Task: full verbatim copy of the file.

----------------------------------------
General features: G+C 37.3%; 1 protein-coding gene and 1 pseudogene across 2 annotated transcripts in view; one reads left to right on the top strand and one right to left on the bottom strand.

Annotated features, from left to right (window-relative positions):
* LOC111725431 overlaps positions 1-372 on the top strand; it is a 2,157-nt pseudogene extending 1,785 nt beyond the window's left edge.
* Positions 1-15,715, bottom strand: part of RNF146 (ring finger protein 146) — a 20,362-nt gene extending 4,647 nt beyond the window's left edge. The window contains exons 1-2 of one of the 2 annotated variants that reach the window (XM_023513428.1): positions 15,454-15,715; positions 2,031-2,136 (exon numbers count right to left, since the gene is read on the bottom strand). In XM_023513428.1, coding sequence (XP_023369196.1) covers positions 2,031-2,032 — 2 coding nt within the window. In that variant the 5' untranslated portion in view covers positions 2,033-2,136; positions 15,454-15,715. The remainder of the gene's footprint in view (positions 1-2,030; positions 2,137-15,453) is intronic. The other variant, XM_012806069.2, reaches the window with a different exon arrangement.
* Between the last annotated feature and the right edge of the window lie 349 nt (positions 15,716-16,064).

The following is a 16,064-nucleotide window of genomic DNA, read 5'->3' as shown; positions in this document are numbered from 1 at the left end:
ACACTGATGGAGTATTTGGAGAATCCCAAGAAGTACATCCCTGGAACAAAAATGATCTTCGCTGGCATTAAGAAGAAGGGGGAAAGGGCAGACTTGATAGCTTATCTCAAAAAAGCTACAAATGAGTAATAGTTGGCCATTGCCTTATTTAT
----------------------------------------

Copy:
General features: G+C 37.3%; 1 protein-coding gene and 1 pseudogene across 2 annotated transcripts in view; one reads left to right on the top strand and one right to left on the bottom strand.

Annotated features, from left to right (window-relative positions):
* LOC111725431 overlaps positions 1-372 on the top strand; it is a 2,157-nt pseudogene extending 1,785 nt beyond the window's left edge.
* Positions 1-15,715, bottom strand: part of RNF146 (ring finger protein 146) — a 20,362-nt gene extending 4,647 nt beyond the window's left edge. The window contains exons 1-2 of one of the 2 annotated variants that reach the window (XM_023513428.1): positions 15,454-15,715; positions 2,031-2,136 (exon numbers count right to left, since the gene is read on the bottom strand). In XM_023513428.1, coding sequence (XP_023369196.1) covers positions 2,031-2,032 — 2 coding nt within the window. In that variant the 5' untranslated portion in view covers positions 2,033-2,136; positions 15,454-15,715. The remainder of the gene's footprint in view (positions 1-2,030; positions 2,137-15,453) is intronic. The other variant, XM_012806069.2, reaches the window with a different exon arrangement.
* Between the last annotated feature and the right edge of the window lie 349 nt (positions 15,716-16,064).

The following is a 16,064-nucleotide window of genomic DNA, read 5'->3' as shown; positions in this document are numbered from 1 at the left end:
ACACTGATGGAGTATTTGGAGAATCCCAAGAAGTACATCCCTGGAACAAAAATGATCTTCGCTGGCATTAAGAAGAAGGGGGAAAGGGCAGACTTGATAGCTTATCTCAAAAAAGCTACAAATGAGTAATAGTTGGCCATTGCCTTATTTAT